Teen plastic surgery remains controversial issue

November 24, 2010 9:00:13 PM PST
Plastic surgery is nothing new, nothing shocking, but teen plastic surgery -- that's more controversial. It's because critics say teen bodies are still changing and teenagers are notoriously insecure about their appearances. We talked to a Houston plastic surgeon who works on teenage patients -- and asked one young woman how she feels nearly two years after making that life-changing decision.

Nineteen-year-old college student Tracy Karp has had breast implants for nearly two years. They were her high school graduation gift from her parents. She went from an AA to a C cup.

"I wasn't going to be growing anymore, and I was having a lot of difficulty finding clothes that fit properly," Karp said.

Houston surgeon Dr. Franklin Rose is the man who performed Karp's augmentation. He says her case was more than a self-esteem issue.

"It was almost a reconstructive case in the sense she just never developed any breast tissue at all," Dr. Rose said.

But Dr. Rose has operated on other teenage girls; he says youngest age he'll do breast implants is 18.

"There is sort of a zeal for plastic surgery in American culture," he said.

Plastic surgery on teens is controversial.

"Patients have all kinds of motivations," Dr. Rose said.

But Dr. Rose says plastic surgery is something to think about very seriously whether you're a teenager or older.

"Any plastic surgical procedure, you know, every cut of the scalpel is of course a permanent change," he said.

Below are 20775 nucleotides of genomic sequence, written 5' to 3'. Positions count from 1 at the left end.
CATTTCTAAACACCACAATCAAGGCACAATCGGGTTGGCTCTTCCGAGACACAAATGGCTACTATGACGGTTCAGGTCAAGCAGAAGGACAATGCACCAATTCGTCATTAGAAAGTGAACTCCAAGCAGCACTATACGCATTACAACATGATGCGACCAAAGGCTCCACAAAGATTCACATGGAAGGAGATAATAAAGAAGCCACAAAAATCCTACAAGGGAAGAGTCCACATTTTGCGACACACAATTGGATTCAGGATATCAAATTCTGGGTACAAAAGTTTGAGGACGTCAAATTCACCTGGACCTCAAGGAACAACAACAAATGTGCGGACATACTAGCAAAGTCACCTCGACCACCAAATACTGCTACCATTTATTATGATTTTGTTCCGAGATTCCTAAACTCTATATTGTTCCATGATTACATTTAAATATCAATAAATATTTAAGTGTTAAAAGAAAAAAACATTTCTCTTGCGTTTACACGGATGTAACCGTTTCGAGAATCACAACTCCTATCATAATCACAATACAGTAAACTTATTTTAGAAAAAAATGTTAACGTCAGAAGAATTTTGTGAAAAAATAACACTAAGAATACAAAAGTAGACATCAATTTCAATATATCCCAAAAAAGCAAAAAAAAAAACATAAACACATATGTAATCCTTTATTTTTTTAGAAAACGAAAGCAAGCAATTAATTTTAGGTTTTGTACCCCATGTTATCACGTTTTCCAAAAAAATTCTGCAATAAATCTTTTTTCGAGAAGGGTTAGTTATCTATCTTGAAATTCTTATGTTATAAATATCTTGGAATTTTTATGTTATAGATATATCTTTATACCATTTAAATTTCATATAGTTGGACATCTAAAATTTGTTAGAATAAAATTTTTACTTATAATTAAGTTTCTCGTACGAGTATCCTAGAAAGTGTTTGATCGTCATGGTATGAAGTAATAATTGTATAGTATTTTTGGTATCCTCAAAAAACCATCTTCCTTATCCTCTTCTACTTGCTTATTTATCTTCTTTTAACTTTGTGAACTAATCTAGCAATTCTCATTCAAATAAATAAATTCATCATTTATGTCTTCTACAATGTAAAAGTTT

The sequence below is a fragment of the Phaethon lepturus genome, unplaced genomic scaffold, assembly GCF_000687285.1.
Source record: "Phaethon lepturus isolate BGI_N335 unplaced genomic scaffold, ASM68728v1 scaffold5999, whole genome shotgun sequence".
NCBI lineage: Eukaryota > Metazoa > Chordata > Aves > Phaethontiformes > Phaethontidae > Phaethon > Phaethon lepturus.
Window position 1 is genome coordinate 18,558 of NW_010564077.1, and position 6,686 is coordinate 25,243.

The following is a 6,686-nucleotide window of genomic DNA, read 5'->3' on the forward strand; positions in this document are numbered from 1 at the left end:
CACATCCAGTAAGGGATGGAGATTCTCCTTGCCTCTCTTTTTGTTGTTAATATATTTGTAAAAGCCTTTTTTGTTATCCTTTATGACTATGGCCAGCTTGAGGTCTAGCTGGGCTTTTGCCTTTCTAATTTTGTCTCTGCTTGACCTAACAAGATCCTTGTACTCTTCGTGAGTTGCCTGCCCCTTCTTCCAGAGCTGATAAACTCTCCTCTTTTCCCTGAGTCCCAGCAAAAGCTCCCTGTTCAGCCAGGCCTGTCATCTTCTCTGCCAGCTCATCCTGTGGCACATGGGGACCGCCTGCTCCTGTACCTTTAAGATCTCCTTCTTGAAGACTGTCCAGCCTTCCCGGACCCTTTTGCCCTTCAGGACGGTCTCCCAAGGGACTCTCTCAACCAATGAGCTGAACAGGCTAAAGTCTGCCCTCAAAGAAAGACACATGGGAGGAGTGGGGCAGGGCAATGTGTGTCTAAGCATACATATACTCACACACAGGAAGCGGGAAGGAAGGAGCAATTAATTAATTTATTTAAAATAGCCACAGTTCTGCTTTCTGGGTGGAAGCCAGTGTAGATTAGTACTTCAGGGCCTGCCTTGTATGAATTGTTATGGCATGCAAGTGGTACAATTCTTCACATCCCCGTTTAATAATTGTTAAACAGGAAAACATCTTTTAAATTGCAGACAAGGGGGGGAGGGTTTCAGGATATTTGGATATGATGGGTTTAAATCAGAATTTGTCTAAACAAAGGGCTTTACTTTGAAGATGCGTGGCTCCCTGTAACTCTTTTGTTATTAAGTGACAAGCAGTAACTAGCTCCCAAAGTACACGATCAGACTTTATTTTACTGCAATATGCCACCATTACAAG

Breast augmentation surgery can impact a woman's ability to breastfeed when she becomes a mother; and even later, it means a different mammogram protocol since the implants can, in some cases, obscure lumps or tumors.

But there may be a lower risk of breast cancer for women with implants, according to the National Cancer Institute.

"One of the reasons being is that self examination is more easily performed because the breast tissue is pushed more forward to the skin," Dr. Rose said.

Breastfeeding and breast cancer may seem very far away to young teenage patients. Karp says her parents brought up some of those concerns, but she had made up her mind.

"My parents initially wanted me to wait until after I had children, but I knew it was something, no matter what, I was going to do way before I was at that point," she said.

And so far she has no regrets about doing it.

Dr. Rose says while the minimum age set by the American Society of plastic Surgeons for breast augmentation is 18, girls as young as 16 are considered old enough for nose jobs and liposuction.


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